When discussing commercial disputes, people tend to focus on the process of litigation and ignore the very human element which can quickly escalate or deescalate a dispute. At its heart, a dispute is a simple disagreement, and there are tried and tested methods that we can use to avoid it. In Part 1 we covered the options available to you when you find yourself circling the dispute drain hole, but it is also important to consider how you, the individual, can avoid or diffuse a dispute before it gets out of hand.
Where to start
The starting point is to know what you want to achieve. Do you aspire to a fight - to have your day in court? Do you want to prove that you are right and the other side is wrong, and that you hold both the legal and moral high ground? If so, and you haven't agreed to arbitration in your contract, you’ll find many lawyers that will happily take you on the journey to Court. ‘It’s a matter of principle’ are words that lawyers (and their bank managers) love to hear from clients.
However, if you are like most businesses, and you’d prefer to resolve the dispute, and maintain a business relationship with the other side, what should you do?
Reflect on the situation
How did it get to this stage? Were there shortcomings on both sides? What might you have done differently? These are all important questions, not least to try and avoid ending up here again. It is amazing how a little time spent reflecting can provide a new perspective and even if a solution doesn’t present itself, realisations and lessons learned can be invaluable tools for building future business relationships.
Walk in their shoes
How do you think the other side sees the dispute? Often disputes are said to be about one thing but are actually based on something completely different. When did the problem begin - was there a trigger around that time - a bad meeting, a terse email exchange? Once you can see the issue from the other side’s perspective you are 90% of the way towards solving it.
Communicate, communicate, communicate
Sadly, when problems arise communication declines. It should be the opposite, but often ego, anger, emotion and an unwillingness to tackle difficult issues gets in the way. In some disputes it is even the case that one side has never fully understood the full extent of the grievances held by the other, most likely due to a lack of open and effective communication.
Look over your notes on Reflection and Walking in their shoes and, even if you fundamentally disagree with their position, engage in a discussion with them. At worst, it reinforces your understanding of the situation, and at best it will help you understand the issues from their perspective.
There is sometimes a desire to tell the other side why they are wrong. But, as the saying goes, ‘The best way to persuade people is with your ears - by listening to them.’ Ask questions to better understand their perspective, and listen to what they have to say, even if you disagree. Often, by listening and understanding, it is possible to identify areas of common ground. Use those as a foundation to find more areas of common ground, and to whittle down the areas of difference.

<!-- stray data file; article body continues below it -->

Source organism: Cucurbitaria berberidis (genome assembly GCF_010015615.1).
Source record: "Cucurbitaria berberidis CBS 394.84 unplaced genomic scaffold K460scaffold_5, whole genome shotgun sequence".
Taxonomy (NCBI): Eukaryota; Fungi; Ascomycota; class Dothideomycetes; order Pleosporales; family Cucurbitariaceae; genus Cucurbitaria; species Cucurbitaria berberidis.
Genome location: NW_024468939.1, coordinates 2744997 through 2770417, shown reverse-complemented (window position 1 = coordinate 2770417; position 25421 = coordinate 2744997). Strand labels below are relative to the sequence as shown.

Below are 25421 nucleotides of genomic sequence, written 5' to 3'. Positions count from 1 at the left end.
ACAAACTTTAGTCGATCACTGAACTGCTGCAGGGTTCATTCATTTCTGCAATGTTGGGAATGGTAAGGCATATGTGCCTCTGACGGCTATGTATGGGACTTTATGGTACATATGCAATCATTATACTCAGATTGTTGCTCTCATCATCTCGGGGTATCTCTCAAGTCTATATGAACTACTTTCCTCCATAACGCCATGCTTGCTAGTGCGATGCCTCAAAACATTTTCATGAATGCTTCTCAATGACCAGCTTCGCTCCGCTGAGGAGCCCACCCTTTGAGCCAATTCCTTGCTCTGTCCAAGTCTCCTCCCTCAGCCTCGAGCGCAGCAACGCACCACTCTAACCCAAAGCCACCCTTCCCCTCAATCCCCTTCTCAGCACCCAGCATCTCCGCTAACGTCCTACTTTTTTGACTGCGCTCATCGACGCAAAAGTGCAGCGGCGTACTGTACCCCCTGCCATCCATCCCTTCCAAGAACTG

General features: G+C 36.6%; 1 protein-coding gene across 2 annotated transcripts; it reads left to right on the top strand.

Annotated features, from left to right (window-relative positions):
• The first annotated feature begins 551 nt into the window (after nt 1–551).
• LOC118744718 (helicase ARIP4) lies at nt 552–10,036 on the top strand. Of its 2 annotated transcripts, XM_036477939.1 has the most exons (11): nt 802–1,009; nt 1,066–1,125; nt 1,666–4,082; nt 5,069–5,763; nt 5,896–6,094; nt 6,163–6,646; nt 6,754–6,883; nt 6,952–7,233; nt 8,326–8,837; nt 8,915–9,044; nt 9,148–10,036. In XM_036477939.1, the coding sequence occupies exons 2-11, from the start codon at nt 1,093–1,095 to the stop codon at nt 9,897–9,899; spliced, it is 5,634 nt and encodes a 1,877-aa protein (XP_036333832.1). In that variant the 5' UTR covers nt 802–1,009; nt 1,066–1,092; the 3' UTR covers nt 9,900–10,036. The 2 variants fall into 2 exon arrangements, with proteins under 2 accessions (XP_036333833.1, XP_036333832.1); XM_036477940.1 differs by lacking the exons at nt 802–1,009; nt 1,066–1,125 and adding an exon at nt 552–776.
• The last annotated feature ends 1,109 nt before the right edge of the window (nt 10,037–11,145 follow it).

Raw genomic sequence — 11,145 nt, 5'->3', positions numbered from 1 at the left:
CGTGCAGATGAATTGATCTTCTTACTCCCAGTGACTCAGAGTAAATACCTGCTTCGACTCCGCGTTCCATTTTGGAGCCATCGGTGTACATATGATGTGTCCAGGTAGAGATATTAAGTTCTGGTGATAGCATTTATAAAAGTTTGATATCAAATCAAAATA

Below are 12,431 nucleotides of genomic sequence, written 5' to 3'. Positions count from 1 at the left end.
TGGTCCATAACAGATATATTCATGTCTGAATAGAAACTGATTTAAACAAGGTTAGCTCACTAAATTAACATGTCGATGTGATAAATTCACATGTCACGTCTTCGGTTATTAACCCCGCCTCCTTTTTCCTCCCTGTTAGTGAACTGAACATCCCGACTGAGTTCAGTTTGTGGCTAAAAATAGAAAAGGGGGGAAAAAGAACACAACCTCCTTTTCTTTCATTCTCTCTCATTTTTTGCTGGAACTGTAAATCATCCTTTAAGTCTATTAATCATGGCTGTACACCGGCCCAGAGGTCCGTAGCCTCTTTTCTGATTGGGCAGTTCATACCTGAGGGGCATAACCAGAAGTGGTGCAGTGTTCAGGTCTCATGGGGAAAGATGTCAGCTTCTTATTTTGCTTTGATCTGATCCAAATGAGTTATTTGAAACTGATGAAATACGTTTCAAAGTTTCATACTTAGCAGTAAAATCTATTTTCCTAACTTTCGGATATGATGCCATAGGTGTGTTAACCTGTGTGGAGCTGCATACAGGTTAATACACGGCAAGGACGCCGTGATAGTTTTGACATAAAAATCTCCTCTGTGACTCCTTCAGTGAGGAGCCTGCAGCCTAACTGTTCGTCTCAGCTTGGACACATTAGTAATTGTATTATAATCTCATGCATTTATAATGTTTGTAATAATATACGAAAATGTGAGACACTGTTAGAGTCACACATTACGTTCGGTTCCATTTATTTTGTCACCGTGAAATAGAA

Understand the landscape
Too often we jump straight from problem to litigation, but the law is just one tool in your arsenal. Think more broadly about other angles you can use to help persuade the other side that the best way forward is to resolve this situation. Might there be business opportunities that the other side would need your help to close? Might the risk of a legal action affect the reputation of the other side, and is that reputation important to them, or to their owners? Might the other side be in financing discussions that a legal action might affect?
People are driven by many different things, but rarely does the threat of legal action come close to changing behaviour. Imagine a debtor who receives from you the threat of legal action. From the debtor’s perspective, a 3 or 4 year legal action with the chance they could not only escape the debt, but saddle you with their legal fees in the process, might sound ideal. So ask yourself - why would they settle with you now? If you don’t have a good answer to this question, then perhaps legal action isn’t the best course just yet.
Value your claim
Once you understand the nature of the dispute, and are sure of the other side’s drivers and perspectives, think about the value of taking part in the dispute vs walking away or letting it ride? Take emotion away and consider the value of the following:
Time you will likely spend on the dispute
Cost of advisors
Potential mental strain on you and your colleagues
Your ability to prospect and win business
Publicity and reputational damage from losing the dispute
Risk of footing the bill for the other side’s legal costs
Risk of arbitrators making a wrong judgement.
This calculation can be done by professional firms or by you, depending on the amounts involved, but as a rule of thumb, your claim is worth about 50% of the amount you think it is worth, and even less if your claim is against a company or person overseas.
Once you have reflected on how you got here, seen the problem through the other side’s eyes, validated your assumptions with the other side and valued your claim, 9 times out of 10 you’ll pick up the phone and be able to work out a way forward that gives you more than the claim is worth, and allows you to keep on doing business (if you wish) with the other side.
Get in touch today to find out how I could help to resolve your dispute.
Want to learn more? Stay tuned for Pt.3 - The increasing role of innovation in resolving disputes